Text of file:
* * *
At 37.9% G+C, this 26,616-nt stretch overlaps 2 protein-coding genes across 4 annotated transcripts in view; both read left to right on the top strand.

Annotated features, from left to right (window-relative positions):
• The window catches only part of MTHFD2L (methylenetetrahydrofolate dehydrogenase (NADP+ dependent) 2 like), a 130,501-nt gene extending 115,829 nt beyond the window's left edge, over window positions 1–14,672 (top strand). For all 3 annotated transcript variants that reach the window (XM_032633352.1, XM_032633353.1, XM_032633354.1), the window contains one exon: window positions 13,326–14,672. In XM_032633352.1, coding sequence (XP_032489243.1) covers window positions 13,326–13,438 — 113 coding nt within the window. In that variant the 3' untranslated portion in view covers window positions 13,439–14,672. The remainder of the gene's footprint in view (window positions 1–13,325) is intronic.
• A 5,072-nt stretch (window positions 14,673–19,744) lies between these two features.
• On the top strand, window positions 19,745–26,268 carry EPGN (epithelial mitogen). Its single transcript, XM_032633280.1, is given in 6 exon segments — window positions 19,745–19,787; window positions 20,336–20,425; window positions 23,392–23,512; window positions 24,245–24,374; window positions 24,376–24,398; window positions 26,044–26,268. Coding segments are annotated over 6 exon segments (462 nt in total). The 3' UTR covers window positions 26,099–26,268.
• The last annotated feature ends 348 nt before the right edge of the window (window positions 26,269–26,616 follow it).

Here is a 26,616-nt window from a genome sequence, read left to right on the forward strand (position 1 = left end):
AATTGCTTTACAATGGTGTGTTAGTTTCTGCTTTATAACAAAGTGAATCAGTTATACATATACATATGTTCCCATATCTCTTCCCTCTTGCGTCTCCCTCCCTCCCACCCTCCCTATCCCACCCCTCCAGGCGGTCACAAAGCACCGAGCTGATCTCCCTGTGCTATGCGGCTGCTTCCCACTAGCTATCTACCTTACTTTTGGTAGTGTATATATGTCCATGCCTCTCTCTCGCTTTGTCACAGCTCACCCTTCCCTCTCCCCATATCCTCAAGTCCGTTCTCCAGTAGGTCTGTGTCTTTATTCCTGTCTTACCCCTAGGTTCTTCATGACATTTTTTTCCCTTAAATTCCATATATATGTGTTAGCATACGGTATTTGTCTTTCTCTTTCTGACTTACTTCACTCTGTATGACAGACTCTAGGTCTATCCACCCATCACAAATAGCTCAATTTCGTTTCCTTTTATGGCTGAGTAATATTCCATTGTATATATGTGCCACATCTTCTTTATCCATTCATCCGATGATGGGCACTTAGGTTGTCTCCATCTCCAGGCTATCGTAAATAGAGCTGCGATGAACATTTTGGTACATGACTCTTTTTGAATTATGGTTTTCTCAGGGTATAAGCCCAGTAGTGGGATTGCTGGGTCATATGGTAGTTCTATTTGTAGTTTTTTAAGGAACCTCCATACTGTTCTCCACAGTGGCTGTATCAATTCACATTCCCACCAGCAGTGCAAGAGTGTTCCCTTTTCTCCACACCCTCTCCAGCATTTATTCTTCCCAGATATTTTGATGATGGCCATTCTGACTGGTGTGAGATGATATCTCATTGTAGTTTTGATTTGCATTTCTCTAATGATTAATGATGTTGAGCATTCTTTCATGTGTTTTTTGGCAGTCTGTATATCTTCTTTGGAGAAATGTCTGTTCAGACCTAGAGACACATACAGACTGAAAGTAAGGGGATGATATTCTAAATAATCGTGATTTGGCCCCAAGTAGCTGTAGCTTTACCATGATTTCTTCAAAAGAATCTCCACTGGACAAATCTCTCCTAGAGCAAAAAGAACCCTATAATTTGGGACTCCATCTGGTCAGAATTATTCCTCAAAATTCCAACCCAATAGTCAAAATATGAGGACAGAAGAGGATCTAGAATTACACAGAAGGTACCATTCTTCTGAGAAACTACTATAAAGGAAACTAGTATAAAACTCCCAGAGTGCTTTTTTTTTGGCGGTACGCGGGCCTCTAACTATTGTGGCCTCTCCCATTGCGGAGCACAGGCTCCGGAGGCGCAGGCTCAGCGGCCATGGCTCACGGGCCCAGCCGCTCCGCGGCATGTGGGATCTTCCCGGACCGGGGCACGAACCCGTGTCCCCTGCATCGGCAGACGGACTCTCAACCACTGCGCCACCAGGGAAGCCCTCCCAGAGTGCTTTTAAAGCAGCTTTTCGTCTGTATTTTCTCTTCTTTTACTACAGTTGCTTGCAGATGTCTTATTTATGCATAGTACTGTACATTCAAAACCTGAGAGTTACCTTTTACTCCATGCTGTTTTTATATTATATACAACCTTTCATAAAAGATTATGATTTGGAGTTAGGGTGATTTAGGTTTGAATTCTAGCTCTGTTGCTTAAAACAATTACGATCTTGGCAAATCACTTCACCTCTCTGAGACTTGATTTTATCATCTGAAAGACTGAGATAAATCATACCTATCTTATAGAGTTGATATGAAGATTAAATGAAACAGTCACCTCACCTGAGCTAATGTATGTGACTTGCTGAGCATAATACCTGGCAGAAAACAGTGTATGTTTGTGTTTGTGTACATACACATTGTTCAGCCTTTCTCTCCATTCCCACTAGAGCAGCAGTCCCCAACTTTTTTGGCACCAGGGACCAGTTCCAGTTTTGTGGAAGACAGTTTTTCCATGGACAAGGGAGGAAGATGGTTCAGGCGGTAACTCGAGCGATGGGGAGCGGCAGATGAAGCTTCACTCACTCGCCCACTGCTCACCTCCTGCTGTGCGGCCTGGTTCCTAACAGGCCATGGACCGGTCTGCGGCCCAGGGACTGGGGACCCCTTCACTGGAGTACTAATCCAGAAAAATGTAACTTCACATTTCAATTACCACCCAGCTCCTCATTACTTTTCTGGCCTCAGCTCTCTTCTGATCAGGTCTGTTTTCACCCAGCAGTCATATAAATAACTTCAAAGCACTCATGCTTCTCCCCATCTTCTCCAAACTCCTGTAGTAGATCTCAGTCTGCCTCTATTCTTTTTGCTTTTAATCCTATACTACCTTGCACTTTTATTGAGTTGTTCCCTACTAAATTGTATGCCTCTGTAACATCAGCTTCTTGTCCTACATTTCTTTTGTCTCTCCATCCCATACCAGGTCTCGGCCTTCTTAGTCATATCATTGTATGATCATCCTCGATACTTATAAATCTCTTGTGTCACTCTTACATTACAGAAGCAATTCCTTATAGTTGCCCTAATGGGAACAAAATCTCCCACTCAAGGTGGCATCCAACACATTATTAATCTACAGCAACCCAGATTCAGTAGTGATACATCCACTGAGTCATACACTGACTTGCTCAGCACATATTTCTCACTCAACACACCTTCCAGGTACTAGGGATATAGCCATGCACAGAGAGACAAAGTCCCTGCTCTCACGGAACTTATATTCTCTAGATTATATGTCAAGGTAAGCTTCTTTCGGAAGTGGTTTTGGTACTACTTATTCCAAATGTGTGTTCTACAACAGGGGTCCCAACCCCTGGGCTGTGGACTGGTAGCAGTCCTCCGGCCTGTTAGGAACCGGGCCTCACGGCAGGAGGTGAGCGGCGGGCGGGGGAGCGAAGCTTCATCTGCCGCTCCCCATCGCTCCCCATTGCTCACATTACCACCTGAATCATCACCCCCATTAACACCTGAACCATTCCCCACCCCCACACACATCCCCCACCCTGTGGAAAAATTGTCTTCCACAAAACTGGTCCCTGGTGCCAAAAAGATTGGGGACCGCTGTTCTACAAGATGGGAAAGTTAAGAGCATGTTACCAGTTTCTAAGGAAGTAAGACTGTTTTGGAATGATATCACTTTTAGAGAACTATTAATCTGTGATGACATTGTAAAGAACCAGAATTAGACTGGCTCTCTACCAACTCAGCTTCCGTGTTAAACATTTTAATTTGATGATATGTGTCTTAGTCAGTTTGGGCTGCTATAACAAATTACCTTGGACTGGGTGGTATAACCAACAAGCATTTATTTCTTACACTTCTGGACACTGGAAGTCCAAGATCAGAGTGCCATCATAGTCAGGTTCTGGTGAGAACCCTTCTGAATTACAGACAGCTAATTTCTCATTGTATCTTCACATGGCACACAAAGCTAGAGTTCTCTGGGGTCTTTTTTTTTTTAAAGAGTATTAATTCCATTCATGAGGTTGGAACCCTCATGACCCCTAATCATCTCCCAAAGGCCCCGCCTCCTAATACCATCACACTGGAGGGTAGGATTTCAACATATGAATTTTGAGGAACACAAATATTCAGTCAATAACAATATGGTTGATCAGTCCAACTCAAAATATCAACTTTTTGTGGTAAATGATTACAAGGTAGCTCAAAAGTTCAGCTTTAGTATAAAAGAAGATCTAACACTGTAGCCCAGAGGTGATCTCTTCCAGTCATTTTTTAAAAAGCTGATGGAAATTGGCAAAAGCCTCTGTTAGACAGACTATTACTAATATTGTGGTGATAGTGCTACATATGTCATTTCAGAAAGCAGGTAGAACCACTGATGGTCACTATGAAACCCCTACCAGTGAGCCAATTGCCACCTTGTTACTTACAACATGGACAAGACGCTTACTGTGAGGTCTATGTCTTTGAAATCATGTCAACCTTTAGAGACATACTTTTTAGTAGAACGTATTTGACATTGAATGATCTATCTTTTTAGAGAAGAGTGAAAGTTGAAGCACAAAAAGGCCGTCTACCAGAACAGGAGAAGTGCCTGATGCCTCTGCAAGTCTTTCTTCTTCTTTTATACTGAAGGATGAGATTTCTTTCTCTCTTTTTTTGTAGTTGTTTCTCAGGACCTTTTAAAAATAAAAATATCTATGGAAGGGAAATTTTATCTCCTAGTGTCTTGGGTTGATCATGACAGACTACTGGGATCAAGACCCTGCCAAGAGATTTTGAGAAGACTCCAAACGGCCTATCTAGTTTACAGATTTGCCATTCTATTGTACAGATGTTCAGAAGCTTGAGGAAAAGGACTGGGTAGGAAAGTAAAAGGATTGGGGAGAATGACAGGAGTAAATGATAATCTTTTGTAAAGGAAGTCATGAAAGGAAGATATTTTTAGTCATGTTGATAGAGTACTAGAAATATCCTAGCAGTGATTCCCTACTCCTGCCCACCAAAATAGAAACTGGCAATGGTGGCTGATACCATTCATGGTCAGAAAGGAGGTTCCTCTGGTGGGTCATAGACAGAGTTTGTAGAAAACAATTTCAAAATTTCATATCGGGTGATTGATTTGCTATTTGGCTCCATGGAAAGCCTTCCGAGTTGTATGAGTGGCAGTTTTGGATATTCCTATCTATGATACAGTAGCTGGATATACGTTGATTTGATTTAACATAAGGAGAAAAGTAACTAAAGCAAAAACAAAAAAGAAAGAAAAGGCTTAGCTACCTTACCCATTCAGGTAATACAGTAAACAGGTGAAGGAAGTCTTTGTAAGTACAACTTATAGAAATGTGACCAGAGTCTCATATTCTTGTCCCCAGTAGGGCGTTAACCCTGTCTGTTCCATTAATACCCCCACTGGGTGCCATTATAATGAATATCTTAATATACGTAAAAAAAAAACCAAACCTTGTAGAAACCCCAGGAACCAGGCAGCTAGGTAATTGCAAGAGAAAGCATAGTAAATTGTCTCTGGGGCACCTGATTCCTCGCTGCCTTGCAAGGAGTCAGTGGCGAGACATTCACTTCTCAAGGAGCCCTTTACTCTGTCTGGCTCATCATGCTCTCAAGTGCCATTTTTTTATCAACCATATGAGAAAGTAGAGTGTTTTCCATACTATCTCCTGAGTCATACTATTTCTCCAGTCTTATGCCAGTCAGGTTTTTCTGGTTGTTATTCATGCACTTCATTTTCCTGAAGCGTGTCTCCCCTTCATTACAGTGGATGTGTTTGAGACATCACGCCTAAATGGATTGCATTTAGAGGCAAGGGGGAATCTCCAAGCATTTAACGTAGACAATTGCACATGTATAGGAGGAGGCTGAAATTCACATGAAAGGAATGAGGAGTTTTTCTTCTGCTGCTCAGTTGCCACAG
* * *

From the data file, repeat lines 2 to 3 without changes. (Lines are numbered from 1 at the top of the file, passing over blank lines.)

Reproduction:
Annotated features, from left to right (window-relative positions):
• The window catches only part of MTHFD2L (methylenetetrahydrofolate dehydrogenase (NADP+ dependent) 2 like), a 130,501-nt gene extending 115,829 nt beyond the window's left edge, over window positions 1–14,672 (top strand). For all 3 annotated transcript variants that reach the window (XM_032633352.1, XM_032633353.1, XM_032633354.1), the window contains one exon: window positions 13,326–14,672. In XM_032633352.1, coding sequence (XP_032489243.1) covers window positions 13,326–13,438 — 113 coding nt within the window. In that variant the 3' untranslated portion in view covers window positions 13,439–14,672. The remainder of the gene's footprint in view (window positions 1–13,325) is intronic.